It remains a continuing problem as to how to destroy digital data. In some instances one may have to destroy the storage medium itself.
Lately the Florida State Bar published a proposed advisory ethics opinion to the effect that lawyers have an obligation to ensure that confidential data — personal information but also client data generally — must be effectively erased from any storage medium before that medium is disposed of. This extends beyond computer drives to cell phones, digital fax machines and copiers (which have memories that keep the data), and even to third-party service providers’ equipment. The opinion does not say how the media are to be “sanitized”.
Is there any reason why a Canadian lawyer would not have the same obligations? We have an obligation to understand the implications of the technology we use. Is this not just another such implication?
From the Florida Bar News report (emphasis added):
If a lawyer chooses to use these devices that contain storage media, the lawyer has a duty to keep abreast of changes in technology to the extent that the lawyer can identify potential threats to maintaining confidentiality,” the proposed opinion said. “The lawyer must learn such details as whether the device has the ability to store confidential information, whether the information can be accessed by unauthorized parties, and who can potentially have access to the information. The lawyer must also be aware of different environments in which confidential information is exposed, such as public copy centers, hotel business centers, and home offices. The lawyer should obtain enough information to know when to seek protection and what devices must be sanitized, or cleared of all confidential information, before disposal or other disposition. Therefore, the duty of competence extends from the receipt, i.e., when the lawyer obtains control of the device, through the device’s life cycle, and until disposition of the device, including after it leaves the control of the lawyer.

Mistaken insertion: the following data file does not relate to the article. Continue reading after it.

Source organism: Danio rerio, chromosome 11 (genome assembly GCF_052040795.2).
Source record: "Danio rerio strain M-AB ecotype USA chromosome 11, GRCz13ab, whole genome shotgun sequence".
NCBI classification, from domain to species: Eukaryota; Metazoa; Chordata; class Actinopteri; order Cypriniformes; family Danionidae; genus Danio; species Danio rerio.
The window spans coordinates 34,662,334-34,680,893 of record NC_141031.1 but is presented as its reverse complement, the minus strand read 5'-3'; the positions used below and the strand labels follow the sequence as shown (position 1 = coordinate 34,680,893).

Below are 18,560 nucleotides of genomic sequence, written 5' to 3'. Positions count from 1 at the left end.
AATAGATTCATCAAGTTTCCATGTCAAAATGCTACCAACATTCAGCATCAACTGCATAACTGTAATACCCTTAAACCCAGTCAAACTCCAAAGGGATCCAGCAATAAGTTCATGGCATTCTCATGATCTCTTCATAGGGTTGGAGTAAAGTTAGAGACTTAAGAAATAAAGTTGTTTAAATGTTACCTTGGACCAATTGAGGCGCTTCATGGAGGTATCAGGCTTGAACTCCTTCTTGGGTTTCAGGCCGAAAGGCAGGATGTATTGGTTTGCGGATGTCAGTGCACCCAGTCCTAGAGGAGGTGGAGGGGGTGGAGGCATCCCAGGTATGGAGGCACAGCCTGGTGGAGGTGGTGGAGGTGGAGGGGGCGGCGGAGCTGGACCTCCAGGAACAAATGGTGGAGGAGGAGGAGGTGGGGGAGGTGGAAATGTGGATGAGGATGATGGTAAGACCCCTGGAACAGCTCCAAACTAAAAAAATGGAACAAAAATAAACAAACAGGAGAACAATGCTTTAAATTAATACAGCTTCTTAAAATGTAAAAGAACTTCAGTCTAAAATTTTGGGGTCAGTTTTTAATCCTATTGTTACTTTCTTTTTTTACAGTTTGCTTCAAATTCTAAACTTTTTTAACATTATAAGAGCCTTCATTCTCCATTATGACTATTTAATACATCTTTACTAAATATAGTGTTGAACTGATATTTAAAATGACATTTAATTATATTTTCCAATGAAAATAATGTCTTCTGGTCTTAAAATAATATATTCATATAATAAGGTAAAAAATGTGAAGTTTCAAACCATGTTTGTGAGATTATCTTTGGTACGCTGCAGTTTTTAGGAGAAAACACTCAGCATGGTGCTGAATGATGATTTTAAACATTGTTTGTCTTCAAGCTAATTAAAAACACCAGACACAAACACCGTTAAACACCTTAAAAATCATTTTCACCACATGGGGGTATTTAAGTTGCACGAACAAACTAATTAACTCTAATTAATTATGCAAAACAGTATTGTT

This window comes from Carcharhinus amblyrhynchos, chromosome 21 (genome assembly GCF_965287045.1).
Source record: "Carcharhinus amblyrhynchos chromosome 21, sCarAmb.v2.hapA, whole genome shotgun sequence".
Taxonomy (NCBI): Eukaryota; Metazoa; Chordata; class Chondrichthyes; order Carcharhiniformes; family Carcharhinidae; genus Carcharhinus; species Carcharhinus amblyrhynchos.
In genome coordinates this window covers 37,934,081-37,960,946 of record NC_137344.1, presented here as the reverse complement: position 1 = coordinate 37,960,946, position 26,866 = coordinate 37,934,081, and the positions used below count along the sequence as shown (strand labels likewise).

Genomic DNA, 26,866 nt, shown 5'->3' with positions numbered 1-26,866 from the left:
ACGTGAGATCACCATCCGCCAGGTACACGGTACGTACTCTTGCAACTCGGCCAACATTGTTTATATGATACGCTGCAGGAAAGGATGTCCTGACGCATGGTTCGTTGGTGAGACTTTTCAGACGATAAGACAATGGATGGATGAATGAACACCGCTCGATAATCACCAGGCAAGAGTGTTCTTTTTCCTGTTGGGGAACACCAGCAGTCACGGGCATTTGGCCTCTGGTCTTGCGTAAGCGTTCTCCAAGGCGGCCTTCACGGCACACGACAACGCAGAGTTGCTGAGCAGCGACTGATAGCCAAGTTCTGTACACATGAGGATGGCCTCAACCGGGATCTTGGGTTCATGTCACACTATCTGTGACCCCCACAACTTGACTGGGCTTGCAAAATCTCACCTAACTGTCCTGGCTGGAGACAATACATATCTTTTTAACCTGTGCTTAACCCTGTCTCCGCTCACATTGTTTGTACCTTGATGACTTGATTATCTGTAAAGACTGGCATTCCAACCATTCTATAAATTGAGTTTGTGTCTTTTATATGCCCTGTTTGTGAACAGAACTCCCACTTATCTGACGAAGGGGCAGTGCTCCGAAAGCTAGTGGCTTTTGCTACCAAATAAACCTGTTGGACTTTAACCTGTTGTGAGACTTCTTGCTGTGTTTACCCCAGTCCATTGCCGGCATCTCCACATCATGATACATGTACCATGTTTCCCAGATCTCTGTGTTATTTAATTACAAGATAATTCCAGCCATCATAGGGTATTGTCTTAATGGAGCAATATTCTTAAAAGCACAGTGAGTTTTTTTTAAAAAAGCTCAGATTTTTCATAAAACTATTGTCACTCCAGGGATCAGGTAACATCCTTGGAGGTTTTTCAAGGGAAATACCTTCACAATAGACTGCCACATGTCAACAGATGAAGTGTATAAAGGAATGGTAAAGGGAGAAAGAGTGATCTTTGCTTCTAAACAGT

Although not covered by an ethics opinion, the proposed opinion also noted that a lawyer could face legal issues if disposed equipment or memory devices have personal information, such as medical records, Social Security numbers, or criminal arrest records.
Besides the lawyer’s own action, the lawyer must supervise nonlawyer personnel who use computers and computerized equipment to protect confidential matters.
The opinion also said the lawyer must get “adequate assurances” that discarded or leased machinery has been stripped of sensitive records.
“The lawyer has an affirmative obligation to ascertain that the sanitization has been accomplished, whether by some type of meaningful confirmation, by having the sanitization occur at the lawyer’s office, or by other similar means,” the opinion said.
In other words, a contractual promise to delete the information is not satisfactory.